In last week’s Feature Article How Many Weeks Before Your Marathon Should You Run Your Last Long Run?, we concluded that it is best to conduct your last long run four weeks prior to your marathon.
Without a long run during the last four weeks, won’t you lose fitness, compromising your ability to run the marathon at your true potential?
Don’t worry! These four weeks provide the opportunity to continue high quality training. As you recover from your last long run, incorporate a variety of speed workouts (assuming they were part of your training program) that will result in improving other factors that will affect marathon performance, e.g. running economy, speed and VO2max (maximum capacity of an individual's body to transport and use oxygen during exercise).
Include a weekly intensity run of 40-60 minutes to improve your lactate threshold, the running speed at which lactate begins to accumulate in your bloodstream, a marker of muscle fatigue (that burning sensation in the legs we all know too well).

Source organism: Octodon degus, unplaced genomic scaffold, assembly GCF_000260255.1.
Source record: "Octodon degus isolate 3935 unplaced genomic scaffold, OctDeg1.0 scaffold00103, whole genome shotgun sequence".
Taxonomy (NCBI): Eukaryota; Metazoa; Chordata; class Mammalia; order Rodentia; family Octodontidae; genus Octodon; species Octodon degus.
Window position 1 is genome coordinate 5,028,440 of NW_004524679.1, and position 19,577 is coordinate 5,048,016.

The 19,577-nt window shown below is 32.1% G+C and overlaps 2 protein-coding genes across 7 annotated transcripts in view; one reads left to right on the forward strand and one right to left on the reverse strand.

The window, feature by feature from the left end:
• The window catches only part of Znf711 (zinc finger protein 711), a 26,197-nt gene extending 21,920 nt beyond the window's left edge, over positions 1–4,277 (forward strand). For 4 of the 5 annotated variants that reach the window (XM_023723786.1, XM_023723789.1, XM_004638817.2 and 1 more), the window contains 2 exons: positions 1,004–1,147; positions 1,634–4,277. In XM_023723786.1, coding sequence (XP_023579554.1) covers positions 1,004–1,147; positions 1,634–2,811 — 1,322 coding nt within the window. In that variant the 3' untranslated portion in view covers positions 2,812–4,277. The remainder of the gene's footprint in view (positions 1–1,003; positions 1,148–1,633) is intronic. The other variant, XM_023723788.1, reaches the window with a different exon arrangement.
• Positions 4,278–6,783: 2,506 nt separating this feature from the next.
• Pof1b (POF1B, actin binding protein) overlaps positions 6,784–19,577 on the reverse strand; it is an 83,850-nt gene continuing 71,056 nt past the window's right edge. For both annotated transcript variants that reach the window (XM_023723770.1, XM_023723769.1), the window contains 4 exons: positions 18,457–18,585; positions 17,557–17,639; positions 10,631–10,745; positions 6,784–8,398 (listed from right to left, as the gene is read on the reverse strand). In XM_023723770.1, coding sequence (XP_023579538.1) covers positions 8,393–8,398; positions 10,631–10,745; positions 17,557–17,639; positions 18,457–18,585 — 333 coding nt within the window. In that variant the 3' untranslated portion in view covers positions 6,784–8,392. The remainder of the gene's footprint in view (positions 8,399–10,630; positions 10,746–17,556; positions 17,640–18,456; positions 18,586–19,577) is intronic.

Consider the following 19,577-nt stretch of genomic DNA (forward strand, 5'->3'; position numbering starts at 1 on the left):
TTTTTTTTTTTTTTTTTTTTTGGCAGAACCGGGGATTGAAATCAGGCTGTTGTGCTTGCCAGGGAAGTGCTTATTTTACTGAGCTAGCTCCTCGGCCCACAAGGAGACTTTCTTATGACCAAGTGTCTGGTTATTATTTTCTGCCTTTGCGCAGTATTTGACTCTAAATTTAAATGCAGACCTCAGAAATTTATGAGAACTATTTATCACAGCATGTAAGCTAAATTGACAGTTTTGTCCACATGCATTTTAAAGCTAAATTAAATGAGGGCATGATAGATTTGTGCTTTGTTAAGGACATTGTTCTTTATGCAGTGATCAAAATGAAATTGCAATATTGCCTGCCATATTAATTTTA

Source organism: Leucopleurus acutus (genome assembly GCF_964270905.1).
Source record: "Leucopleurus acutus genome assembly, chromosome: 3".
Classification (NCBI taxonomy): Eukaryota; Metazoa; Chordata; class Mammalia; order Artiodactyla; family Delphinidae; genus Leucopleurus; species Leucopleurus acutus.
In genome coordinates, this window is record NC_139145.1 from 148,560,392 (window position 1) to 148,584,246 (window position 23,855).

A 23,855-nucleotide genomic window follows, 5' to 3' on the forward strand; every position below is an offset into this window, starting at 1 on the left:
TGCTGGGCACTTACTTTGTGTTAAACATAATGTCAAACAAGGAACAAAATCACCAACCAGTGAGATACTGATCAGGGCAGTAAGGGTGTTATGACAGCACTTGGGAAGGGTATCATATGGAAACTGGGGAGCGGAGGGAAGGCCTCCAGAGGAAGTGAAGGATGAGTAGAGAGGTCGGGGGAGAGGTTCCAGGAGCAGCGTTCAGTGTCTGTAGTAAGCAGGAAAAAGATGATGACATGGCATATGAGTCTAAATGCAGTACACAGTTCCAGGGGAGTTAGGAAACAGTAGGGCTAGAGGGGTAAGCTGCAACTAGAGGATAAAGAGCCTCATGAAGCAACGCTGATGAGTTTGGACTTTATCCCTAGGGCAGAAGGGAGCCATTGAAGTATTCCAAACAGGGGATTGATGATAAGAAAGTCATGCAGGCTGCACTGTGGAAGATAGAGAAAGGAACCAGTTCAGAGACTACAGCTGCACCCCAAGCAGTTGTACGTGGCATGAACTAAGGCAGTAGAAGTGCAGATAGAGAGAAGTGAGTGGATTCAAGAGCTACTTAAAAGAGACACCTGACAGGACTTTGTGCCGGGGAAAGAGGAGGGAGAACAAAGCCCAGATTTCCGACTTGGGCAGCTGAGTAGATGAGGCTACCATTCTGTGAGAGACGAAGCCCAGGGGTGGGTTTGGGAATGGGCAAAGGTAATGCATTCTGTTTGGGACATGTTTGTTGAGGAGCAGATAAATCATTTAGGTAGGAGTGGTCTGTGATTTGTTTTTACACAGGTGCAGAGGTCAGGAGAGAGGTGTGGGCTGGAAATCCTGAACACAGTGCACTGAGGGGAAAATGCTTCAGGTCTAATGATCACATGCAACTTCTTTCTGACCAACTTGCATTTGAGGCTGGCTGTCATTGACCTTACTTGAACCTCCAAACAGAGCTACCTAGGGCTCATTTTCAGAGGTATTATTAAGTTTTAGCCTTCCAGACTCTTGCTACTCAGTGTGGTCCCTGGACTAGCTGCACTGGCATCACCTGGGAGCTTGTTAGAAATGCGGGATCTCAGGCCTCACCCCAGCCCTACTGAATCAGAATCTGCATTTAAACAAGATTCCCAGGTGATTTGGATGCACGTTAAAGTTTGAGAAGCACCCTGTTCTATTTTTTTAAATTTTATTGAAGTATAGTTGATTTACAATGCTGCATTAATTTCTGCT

The same Dutch study quoted in the earlier article found that runs up to 15 kilometers (about 9.4 miles) produced little or no muscle damage. Runs exceeding this distance produced the greatest damage to muscle fibres. Therefore, no run during the last four weeks should exceed this distance.
Three weeks prior to the marathon, conduct a short easy run not exceeding 9.4 miles/15K. Two weeks before the marathon, run 15K (9.4 miles) at race pace.
During the last two weeks leading up to the race, there is very little that you can do to improve your preparedness for the race. However, there is much that runners can do to screw things up.
If you missed workouts during your training, resist the temptation to catch up by inserting extra distance or speed workouts (other than what your program calls for during your taper). This is a mistake that dramatically increases the chance of overtraining, fatigue and (worse) injury.
Following a training program that employs these strategies will help you arrive at the starting line in peak condition, fully recovered and with an excellent chance of running your personal best marathon.
Bennett Cohen (the Savvy Runner) and Gail Gould are the Founders and Presidents of the International Association of Women Runners (IAWR). To learn more about this global community of women who share a passion for running, visit www.iawr-connect.com.